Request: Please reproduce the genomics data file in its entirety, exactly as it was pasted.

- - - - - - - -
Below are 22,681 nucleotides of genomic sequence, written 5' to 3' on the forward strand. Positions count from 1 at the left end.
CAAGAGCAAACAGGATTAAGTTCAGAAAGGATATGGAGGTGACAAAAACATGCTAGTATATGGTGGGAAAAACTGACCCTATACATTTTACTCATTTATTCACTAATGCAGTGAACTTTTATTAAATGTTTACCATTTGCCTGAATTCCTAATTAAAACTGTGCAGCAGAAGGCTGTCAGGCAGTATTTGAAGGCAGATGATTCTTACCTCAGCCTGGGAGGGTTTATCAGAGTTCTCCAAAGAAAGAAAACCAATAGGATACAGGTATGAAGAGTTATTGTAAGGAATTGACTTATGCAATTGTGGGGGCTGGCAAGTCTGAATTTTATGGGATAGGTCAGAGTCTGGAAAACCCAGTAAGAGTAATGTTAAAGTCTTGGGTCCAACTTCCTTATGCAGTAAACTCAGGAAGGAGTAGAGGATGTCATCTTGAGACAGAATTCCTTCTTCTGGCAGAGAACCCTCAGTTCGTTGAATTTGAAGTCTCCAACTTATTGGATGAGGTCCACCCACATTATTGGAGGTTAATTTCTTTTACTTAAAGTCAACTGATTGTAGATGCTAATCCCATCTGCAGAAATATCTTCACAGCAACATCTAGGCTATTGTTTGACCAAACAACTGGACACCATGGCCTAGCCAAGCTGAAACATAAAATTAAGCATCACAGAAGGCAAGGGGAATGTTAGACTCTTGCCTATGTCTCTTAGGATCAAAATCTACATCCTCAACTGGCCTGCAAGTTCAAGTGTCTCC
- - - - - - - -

Below are 22,681 nucleotides of genomic sequence, written 5' to 3' on the forward strand. Positions count from 1 at the left end.
CAAGAGCAAACAGGATTAAGTTCAGAAAGGATATGGAGGTGACAAAAACATGCTAGTATATGGTGGGAAAAACTGACCCTATACATTTTACTCATTTATTCACTAATGCAGTGAACTTTTATTAAATGTTTACCATTTGCCTGAATTCCTAATTAAAACTGTGCAGCAGAAGGCTGTCAGGCAGTATTTGAAGGCAGATGATTCTTACCTCAGCCTGGGAGGGTTTATCAGAGTTCTCCAAAGAAAGAAAACCAATAGGATACAGGTATGAAGAGTTATTGTAAGGAATTGACTTATGCAATTGTGGGGGCTGGCAAGTCTGAATTTTATGGGATAGGTCAGAGTCTGGAAAACCCAGTAAGAGTAATGTTAAAGTCTTGGGTCCAACTTCCTTATGCAGTAAACTCAGGAAGGAGTAGAGGATGTCATCTTGAGACAGAATTCCTTCTTCTGGCAGAGAACCCTCAGTTCGTTGAATTTGAAGTCTCCAACTTATTGGATGAGGTCCACCCACATTATTGGAGGTTAATTTCTTTTACTTAAAGTCAACTGATTGTAGATGCTAATCCCATCTGCAGAAATATCTTCACAGCAACATCTAGGCTATTGTTTGACCAAACAACTGGACACCATGGCCTAGCCAAGCTGAAACATAAAATTAAGCATCACAGAAGGCAAGGGGAATGTTAGACTCTTGCCTATGTCTCTTAGGATCAAAATCTACATCCTCAACTGGCCTGCAAGTTCAAGTGTCTCC